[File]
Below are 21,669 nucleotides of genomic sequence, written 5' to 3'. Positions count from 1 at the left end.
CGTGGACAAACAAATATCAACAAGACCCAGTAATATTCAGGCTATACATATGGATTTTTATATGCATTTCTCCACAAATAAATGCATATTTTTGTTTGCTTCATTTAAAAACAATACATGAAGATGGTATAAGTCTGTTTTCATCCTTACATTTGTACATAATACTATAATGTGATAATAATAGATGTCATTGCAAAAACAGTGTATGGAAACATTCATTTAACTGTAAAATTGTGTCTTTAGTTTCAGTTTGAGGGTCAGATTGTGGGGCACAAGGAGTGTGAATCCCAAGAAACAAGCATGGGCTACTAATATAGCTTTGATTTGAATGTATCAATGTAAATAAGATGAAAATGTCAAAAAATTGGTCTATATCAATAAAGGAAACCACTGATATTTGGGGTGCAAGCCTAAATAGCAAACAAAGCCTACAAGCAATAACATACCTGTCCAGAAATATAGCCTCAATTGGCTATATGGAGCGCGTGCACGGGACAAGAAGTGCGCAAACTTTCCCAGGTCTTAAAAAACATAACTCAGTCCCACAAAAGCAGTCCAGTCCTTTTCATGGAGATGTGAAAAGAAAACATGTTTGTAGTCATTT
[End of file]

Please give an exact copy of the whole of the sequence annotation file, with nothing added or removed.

Below are 21,669 nucleotides of genomic sequence, written 5' to 3'. Positions count from 1 at the left end.
CGTGGACAAACAAATATCAACAAGACCCAGTAATATTCAGGCTATACATATGGATTTTTATATGCATTTCTCCACAAATAAATGCATATTTTTGTTTGCTTCATTTAAAAACAATACATGAAGATGGTATAAGTCTGTTTTCATCCTTACATTTGTACATAATACTATAATGTGATAATAATAGATGTCATTGCAAAAACAGTGTATGGAAACATTCATTTAACTGTAAAATTGTGTCTTTAGTTTCAGTTTGAGGGTCAGATTGTGGGGCACAAGGAGTGTGAATCCCAAGAAACAAGCATGGGCTACTAATATAGCTTTGATTTGAATGTATCAATGTAAATAAGATGAAAATGTCAAAAAATTGGTCTATATCAATAAAGGAAACCACTGATATTTGGGGTGCAAGCCTAAATAGCAAACAAAGCCTACAAGCAATAACATACCTGTCCAGAAATATAGCCTCAATTGGCTATATGGAGCGCGTGCACGGGACAAGAAGTGCGCAAACTTTCCCAGGTCTTAAAAAACATAACTCAGTCCCACAAAAGCAGTCCAGTCCTTTTCATGGAGATGTGAAAAGAAAACATGTTTGTAGTCATTT